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A.Word.A.Daywith Anu Garg
In olden times, people were named according to what they did: Potter, Smith, Miller, and so on. Sometimes they were named for their qualities: Goodman, Wise, etc. Some of the well-known historical personalities have earned nicknames like that: Charles the Great, Erik the Red, Ivan the Terrible.
But why leave that to the past? You could name your friends, family, and co-workers in that manner even today. This week we'll look at five uncommon adjectives to describe people to help you get started.
1. Eager to imitate, equal, or to surpass another.
2. Jealous or envious.
From Latin aemulus. Ultimately from the Indo-European root aim- (copy), which also gave us emulate, imitate, image, and imagine. Earliest documented use: 1398.
"This show feels assembled by an emulous shopaholic who looked around at the tourist-drawing hits of the last decade and said: 'I want some of that. And that. Ooh, and can I have that, too?'"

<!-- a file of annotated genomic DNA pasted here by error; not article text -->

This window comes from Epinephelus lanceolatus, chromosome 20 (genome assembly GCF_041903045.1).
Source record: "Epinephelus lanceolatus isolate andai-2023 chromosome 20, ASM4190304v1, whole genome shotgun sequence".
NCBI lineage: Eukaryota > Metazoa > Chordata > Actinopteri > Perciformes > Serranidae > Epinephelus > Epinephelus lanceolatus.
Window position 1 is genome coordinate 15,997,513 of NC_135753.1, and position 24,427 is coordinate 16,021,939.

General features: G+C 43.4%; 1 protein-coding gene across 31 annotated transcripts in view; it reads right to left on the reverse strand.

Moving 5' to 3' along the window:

Ben Brantley; Sisterhood vs. Boss; The New York Times; May 1, 2009.
See more usage examples of emulous in Vocabulary.com's dictionary.
A THOUGHT FOR TODAY:We all have to rise in the end, not just one or two who were smart enough, had will enough for their own salvation, but all the halt, the maimed, and the blind of us which is most of us. -Maureen Duffy, poet, playwright, and novelist (b. 1933)